Roston Chase: A genuine All-Rounder in the 50-Over format?
Roston Chase might lack the firepower and flair of some of West Indies’ other all-rounders, but he put in another quietly accomplished performance with both bat and ball on Wednesday to secure a solid win for his side, putting them 1-0 up in the three-match series.
Feats such as these from the 27-year-old Barbadian should no longer be a surprise; already this year he’s bowled West Indies to victory over England in a Test match, while his five centuries in the longest format are more than any other West Indies batsman since he made his debut back in 2016.
#WIVENG: Roston Chase takes 8-60 to wrap up huge win vs England on Day 4 of 1st Test. WATCH below!
He is a genuine all-rounder and there are signs that he is starting to nail the 50-over format in the same way that he has done in Tests.
#WIVENG: Roston Chase scores a classy century vs England in Day 4 of the 3rd Test. Watch BELOW!
Newly appointed ODI captain Kieron Pollard introduced Chase into the attack in the 19th over in Lucknow, from which point the off-spinner bowled his allocation of ten overs in succession. Chase conceded just two boundaries in his spell and did not concede more than five runs in any over he bowled.
A performance like that is a captain’s dream – holding up an end with a miserly economy rate meant that Pollard only had to focus on his bowlers from the other end for nearly half of West Indies’ bowling innings. That Chase also picked up the wickets of the well-set Rahmat Shah and the dangerous Najibullah Zadran was an added bonus for West Indies and helped keep Afghanistan’s total to below 200.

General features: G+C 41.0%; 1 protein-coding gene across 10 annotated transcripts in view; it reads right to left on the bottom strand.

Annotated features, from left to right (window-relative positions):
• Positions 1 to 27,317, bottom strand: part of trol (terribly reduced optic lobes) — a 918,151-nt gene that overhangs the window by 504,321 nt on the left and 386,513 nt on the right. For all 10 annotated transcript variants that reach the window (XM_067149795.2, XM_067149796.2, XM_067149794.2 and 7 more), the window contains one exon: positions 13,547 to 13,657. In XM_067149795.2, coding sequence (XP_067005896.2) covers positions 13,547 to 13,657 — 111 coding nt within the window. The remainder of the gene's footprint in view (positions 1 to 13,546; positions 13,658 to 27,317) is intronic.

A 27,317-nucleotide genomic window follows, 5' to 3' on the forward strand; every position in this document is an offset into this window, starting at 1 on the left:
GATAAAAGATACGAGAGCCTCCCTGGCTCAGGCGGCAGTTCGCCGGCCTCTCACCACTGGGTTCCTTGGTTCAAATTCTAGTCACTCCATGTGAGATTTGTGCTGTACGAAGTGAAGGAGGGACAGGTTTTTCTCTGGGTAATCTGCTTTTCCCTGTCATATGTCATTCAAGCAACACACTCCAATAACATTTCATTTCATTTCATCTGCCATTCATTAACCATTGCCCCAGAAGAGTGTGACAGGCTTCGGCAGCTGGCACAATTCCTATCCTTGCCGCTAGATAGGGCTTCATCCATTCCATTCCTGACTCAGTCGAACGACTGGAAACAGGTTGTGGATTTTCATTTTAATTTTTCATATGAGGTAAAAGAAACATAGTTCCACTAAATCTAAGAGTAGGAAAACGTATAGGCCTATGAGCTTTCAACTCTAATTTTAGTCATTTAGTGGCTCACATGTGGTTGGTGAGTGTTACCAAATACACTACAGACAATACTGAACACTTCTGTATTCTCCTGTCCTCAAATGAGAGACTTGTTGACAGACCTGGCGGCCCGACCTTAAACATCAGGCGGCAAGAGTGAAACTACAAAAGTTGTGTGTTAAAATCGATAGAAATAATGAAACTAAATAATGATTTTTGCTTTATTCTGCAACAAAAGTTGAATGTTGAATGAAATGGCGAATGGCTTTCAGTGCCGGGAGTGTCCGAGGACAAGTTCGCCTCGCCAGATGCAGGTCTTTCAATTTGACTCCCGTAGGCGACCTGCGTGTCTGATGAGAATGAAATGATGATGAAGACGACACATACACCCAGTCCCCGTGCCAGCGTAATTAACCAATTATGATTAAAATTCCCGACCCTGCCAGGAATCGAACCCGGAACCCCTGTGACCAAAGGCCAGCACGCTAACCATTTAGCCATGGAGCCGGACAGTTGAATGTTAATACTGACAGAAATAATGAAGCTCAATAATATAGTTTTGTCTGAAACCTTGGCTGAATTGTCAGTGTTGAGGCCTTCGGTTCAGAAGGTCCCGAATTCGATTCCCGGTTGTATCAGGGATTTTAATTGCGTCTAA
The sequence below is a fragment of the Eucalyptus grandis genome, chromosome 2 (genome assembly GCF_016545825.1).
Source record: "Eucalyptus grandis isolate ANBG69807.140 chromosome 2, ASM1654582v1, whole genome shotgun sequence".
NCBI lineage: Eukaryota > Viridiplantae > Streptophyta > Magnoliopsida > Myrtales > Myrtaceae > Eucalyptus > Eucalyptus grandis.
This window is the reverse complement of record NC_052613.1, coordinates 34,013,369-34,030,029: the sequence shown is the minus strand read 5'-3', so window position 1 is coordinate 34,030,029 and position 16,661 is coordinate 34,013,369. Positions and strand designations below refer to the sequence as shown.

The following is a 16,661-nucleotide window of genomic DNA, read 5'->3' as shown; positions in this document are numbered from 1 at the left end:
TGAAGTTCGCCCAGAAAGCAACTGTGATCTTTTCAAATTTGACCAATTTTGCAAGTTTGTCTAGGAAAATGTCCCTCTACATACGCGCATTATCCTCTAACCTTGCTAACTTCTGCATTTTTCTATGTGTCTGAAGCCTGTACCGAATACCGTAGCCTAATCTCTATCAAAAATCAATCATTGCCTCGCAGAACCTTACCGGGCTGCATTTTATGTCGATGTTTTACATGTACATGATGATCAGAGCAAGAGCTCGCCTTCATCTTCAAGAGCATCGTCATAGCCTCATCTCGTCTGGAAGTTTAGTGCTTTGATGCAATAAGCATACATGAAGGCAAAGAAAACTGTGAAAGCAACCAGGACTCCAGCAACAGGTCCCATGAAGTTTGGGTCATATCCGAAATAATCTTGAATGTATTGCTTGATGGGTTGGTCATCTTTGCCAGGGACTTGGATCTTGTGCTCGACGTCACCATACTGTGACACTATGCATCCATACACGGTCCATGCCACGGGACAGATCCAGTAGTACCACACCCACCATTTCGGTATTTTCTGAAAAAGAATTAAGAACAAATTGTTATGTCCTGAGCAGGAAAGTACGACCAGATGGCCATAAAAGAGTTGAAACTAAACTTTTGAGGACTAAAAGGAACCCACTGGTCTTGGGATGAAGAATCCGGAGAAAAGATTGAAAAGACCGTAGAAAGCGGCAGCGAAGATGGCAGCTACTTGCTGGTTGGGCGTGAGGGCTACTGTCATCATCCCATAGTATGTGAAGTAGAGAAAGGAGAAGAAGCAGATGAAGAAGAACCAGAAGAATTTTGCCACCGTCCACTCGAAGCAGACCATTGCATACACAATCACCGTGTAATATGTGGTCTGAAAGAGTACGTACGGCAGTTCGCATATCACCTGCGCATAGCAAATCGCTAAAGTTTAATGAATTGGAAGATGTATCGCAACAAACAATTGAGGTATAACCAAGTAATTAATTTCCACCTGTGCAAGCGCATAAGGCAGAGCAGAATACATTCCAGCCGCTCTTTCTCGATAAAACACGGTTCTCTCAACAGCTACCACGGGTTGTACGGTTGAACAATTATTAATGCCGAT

Chase’s work was not done yet though. Afghanistan had started well with the ball, reducing West Indies to 25-2 in the eighth over when Chase arrived at the crease. The prerogative at that stage was to rebuild with Shai Hope and regain the initiative from the bowling side. The pair put on 163 runs for the third wicket before Chase was dismissed for a career high score of 94, with his side just nine runs away from victory.
However, the pattern of Chase’s innings does not suggest that he set out to drop anchor before accelerating once he was in. Rather, Chase actually attacked more in the first 30 balls of innings than in the next 30 (26%, compared to 16%). With that aggression, his run rate was up at 5.80 for the first part of innings before dropping to 3.20 once he’d played himself in.
With a modest target and early wickets lost, Chase would have been forgiven for building his innings in a more circumspect way, but his approach of measured counterattacking put Afghanistan on the back foot and allowed him to reap the rewards later in his innings. Chase took a particular liking to the seam attack, attacking 52% of the balls he faced and scoring 30 runs from just 29 balls faced from the quicks.
It was a shame that Chase was unable to cap a fine all-round performance with the century he deserved. Falling six runs short after being bowled by Mujeeb-Ur-Rahman, Chase had nonetheless delivered the killer blow to Afghanistan’s hopes of defending 194. His maiden ODI century continues to elude him, but it shouldn’t be far away if he continues to bat like this.